Having an invisible illness is almost cruel. You carry a ball and chain around with you everyday, but you’re the only one who knows about it. You feel it weighing you down, while others around you are wondering why you can’t keep up with them. With a disease like cystic fibrosis, it's impact is all internal and invisible to the naked eye.
But what if you could see inside of me? You’d notice my heart was larger than normal from years of overworking itself, trying to compensate for my failing lungs. The same lungs that are so scarred, they show up grey and white on an X-ray scan. My sinuses had to be cut open due to the mucus getting too thick and infected, and caused some of my reoccurring lung infections.
You’d also notice my defective kidneys, one of which has two tubes coming out of it instead of one, and the other that had to but cut down because it had gotten too large from retaining fluid. My liver has lesions all over it, damaged by the antibiotics I’ve been taking since I was born. My pancreas is barely functioning anymore, causing me pain every time I eat. And then there is my brain. Although it is not damaged in the physical sense, I do live with depression.
Even with all of those issues and more, I still look like your average 27-year-old enjoying her life the best way she knows how. It sounds frustrating, but there are two sides to having an invisible illness because, while it can be seen as a curse, it is also a blessing.
This terminal disease of mine has taught me to love my life, no matter what may be happening at the moment. Whether I am held up in the hospital for a few weeks of treatment, or backpacking through Europe with my best friend. Those small things shouldn’t be taken for granted, because you never know when you will have that luxury again.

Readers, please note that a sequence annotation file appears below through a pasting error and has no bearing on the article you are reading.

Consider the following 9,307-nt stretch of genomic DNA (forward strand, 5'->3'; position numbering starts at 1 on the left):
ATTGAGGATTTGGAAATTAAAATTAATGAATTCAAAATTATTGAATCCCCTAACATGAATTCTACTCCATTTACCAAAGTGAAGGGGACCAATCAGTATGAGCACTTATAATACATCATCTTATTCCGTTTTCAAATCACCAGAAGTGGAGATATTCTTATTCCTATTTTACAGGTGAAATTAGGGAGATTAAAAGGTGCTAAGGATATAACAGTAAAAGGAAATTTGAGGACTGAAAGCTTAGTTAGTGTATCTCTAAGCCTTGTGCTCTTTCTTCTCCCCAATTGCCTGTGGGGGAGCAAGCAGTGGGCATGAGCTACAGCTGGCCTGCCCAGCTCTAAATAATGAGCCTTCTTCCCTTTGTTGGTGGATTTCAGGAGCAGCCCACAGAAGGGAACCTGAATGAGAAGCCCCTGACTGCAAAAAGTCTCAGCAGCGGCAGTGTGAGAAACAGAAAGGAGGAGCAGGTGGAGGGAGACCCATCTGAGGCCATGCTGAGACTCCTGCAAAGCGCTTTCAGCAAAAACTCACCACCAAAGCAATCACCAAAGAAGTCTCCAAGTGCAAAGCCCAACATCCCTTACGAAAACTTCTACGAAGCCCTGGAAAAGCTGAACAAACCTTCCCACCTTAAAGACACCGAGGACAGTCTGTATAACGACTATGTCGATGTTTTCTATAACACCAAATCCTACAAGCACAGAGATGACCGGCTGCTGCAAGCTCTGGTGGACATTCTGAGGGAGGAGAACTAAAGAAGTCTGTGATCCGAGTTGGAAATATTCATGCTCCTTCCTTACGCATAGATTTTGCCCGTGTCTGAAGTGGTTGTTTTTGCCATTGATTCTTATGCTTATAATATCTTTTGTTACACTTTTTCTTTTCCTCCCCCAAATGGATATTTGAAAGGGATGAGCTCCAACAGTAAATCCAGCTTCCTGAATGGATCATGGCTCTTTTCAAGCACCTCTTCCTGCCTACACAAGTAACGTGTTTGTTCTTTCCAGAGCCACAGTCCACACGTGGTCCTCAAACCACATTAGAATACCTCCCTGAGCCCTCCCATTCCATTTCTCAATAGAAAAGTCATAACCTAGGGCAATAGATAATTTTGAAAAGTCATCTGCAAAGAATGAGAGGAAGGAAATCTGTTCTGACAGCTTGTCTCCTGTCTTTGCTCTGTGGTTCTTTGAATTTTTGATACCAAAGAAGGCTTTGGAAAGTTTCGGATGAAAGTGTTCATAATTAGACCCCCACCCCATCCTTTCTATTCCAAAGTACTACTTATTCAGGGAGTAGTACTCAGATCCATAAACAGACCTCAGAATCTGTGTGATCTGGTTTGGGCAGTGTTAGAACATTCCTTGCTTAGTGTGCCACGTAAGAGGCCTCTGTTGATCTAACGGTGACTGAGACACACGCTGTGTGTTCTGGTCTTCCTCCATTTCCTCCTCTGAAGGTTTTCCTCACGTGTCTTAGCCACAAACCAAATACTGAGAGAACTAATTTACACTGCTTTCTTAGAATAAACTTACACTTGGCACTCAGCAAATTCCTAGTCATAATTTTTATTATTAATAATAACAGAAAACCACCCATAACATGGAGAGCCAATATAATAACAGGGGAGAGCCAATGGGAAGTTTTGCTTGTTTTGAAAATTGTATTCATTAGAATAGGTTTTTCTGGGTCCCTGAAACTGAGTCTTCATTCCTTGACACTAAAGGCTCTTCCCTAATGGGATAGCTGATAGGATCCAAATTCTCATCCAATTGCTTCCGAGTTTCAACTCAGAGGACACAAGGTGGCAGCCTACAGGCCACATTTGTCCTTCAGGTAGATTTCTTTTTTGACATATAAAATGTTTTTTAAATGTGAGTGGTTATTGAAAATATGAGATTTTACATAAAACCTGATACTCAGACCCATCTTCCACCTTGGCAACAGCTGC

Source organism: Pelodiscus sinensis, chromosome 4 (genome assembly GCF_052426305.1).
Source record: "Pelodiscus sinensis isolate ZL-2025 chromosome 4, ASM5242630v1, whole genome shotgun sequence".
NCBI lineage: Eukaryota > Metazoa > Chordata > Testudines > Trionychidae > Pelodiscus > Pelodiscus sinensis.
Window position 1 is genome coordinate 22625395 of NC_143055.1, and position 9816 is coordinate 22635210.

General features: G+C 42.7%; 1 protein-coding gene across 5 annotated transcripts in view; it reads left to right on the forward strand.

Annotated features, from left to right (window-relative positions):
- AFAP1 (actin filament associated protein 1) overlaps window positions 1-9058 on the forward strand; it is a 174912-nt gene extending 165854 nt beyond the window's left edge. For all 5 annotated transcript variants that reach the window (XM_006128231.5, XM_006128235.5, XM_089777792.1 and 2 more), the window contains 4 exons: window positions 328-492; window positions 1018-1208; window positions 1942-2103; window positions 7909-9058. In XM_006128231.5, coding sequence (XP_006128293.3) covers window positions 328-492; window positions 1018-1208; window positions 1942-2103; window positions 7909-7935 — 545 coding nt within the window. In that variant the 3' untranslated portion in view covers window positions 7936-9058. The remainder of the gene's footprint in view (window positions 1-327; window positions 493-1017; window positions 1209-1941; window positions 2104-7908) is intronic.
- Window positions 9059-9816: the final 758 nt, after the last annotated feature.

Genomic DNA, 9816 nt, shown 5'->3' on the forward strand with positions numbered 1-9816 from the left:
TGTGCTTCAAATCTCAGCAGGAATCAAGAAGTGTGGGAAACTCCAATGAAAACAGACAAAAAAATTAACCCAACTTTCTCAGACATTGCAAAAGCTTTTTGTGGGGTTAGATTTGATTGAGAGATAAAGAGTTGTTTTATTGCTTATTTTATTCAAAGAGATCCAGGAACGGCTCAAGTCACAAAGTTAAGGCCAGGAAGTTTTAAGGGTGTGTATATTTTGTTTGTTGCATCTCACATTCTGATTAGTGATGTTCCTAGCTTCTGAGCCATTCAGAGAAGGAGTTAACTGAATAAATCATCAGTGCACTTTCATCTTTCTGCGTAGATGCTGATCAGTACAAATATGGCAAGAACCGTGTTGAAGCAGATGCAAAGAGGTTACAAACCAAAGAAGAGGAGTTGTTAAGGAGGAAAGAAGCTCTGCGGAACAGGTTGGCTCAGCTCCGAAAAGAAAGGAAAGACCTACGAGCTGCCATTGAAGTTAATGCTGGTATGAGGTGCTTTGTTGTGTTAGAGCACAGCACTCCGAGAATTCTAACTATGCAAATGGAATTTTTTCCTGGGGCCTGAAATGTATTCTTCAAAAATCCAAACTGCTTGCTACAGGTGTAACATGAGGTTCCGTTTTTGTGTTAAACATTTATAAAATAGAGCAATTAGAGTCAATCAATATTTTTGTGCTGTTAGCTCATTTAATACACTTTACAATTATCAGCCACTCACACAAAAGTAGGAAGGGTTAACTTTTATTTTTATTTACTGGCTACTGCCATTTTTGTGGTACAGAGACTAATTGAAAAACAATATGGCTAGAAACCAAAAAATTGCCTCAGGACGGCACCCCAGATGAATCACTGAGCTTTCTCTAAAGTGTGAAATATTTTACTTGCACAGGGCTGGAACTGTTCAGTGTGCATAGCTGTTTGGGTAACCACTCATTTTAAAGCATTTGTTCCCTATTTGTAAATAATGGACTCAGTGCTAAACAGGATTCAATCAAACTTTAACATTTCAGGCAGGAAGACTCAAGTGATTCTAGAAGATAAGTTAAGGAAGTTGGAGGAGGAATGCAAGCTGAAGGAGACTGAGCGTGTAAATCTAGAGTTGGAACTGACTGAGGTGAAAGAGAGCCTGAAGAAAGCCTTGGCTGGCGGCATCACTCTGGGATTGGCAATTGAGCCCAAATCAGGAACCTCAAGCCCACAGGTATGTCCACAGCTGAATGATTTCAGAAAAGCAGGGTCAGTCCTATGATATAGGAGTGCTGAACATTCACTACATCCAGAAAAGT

Breathing is so overlooked, but I am conscious of each breath that I take, as if it may be my last. And even if it is, I will have been happy with all that were given to me by my failing body because of the life lessons my disease taught me.
Cystic fibrosis affects everything, because everything in our bodies is connected one way or another. But it only affects my body internally, leaving the world ignorant to what I go through. On my hard days I wish it was visible so everyone could see how hard my organs, especially my lungs, have to work to do the simplest of tasks. But not so people would feel bad for me, rather so they could understand why I don’t function like they do, even when I look capable.
At the end of the day, after the pros and cons are calculated, I wouldn’t change a thing. I can live a relatively normal life and not worry about people branding me as “the sick girl” unless I tell them otherwise. Having an invisible illness is mostly an internal mental challenge for me, because I seem to have the physical stuff down pat after 27 years.
It's because I try to project strength when my body is doing everything it can to argue the contrary. An unhealthy routine I’ve become all too familiar with because growing up, I used to hide my cystic fibrosis. “Out of sight, out of mind” was how I thought about it. However, it always reminds me of its existence eventually.
Thankfully, as I have grown older, I am more open about my illness and always address its different parts head on. It is far more liberating when you’re not trying to hide your real self from the world. At times my disease might be invisible, but I’ve learned not to be.
You can find Lauren online at her social media handle @laurenkareh